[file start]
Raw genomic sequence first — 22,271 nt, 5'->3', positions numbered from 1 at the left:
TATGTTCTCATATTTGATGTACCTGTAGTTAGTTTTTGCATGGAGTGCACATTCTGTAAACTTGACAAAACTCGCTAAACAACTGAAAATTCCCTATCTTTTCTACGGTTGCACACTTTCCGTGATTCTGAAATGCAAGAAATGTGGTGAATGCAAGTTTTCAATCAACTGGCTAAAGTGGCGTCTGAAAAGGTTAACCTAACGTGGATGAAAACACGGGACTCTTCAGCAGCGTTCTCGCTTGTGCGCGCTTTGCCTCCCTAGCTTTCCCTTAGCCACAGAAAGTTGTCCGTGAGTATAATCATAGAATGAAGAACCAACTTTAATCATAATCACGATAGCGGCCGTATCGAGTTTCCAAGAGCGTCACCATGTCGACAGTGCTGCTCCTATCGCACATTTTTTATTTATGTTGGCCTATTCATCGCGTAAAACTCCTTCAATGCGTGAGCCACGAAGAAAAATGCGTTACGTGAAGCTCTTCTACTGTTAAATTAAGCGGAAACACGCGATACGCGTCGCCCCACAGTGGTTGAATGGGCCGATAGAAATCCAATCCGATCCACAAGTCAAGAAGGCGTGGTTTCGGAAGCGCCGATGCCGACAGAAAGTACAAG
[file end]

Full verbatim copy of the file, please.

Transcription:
Raw genomic sequence first — 22,271 nt, 5'->3', positions numbered from 1 at the left:
TATGTTCTCATATTTGATGTACCTGTAGTTAGTTTTTGCATGGAGTGCACATTCTGTAAACTTGACAAAACTCGCTAAACAACTGAAAATTCCCTATCTTTTCTACGGTTGCACACTTTCCGTGATTCTGAAATGCAAGAAATGTGGTGAATGCAAGTTTTCAATCAACTGGCTAAAGTGGCGTCTGAAAAGGTTAACCTAACGTGGATGAAAACACGGGACTCTTCAGCAGCGTTCTCGCTTGTGCGCGCTTTGCCTCCCTAGCTTTCCCTTAGCCACAGAAAGTTGTCCGTGAGTATAATCATAGAATGAAGAACCAACTTTAATCATAATCACGATAGCGGCCGTATCGAGTTTCCAAGAGCGTCACCATGTCGACAGTGCTGCTCCTATCGCACATTTTTTATTTATGTTGGCCTATTCATCGCGTAAAACTCCTTCAATGCGTGAGCCACGAAGAAAAATGCGTTACGTGAAGCTCTTCTACTGTTAAATTAAGCGGAAACACGCGATACGCGTCGCCCCACAGTGGTTGAATGGGCCGATAGAAATCCAATCCGATCCACAAGTCAAGAAGGCGTGGTTTCGGAAGCGCCGATGCCGACAGAAAGTACAAG